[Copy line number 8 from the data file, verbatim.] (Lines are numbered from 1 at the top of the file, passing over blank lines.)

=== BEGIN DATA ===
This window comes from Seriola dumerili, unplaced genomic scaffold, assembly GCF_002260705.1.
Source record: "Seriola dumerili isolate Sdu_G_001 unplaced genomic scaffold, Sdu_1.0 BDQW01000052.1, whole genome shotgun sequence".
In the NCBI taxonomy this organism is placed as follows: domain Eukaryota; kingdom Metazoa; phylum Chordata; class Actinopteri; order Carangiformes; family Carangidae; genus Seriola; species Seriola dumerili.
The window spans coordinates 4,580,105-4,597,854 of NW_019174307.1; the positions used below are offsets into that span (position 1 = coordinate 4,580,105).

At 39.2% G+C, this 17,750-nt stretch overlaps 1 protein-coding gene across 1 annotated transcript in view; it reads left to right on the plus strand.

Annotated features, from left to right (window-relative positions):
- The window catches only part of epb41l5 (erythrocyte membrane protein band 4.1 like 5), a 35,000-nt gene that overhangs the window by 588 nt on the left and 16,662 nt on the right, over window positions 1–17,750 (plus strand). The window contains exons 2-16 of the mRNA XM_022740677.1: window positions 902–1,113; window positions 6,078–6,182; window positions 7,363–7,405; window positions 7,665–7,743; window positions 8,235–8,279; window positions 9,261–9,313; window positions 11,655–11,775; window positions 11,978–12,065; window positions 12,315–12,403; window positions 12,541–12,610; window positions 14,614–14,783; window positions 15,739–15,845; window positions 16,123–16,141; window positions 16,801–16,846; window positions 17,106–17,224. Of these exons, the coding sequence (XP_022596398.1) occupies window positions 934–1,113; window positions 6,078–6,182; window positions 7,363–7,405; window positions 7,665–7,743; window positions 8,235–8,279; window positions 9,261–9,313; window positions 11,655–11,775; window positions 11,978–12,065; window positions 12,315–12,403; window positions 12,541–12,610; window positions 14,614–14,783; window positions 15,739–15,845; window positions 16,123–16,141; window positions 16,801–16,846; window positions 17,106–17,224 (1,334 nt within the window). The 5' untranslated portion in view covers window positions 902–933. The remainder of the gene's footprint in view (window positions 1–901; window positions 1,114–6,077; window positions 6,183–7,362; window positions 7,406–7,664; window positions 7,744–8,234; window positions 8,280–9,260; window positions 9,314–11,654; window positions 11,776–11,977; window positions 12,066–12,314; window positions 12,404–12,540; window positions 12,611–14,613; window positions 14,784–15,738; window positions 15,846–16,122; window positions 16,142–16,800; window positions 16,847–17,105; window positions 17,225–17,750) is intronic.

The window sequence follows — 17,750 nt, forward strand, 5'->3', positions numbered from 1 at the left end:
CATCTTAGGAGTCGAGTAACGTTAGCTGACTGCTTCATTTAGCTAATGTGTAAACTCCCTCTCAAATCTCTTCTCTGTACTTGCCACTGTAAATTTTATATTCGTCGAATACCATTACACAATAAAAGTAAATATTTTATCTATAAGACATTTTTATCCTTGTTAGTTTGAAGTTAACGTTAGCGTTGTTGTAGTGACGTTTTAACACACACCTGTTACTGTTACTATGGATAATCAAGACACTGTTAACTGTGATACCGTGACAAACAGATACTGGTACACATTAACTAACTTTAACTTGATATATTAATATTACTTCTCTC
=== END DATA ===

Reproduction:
The window sequence follows — 17,750 nt, forward strand, 5'->3', positions numbered from 1 at the left end: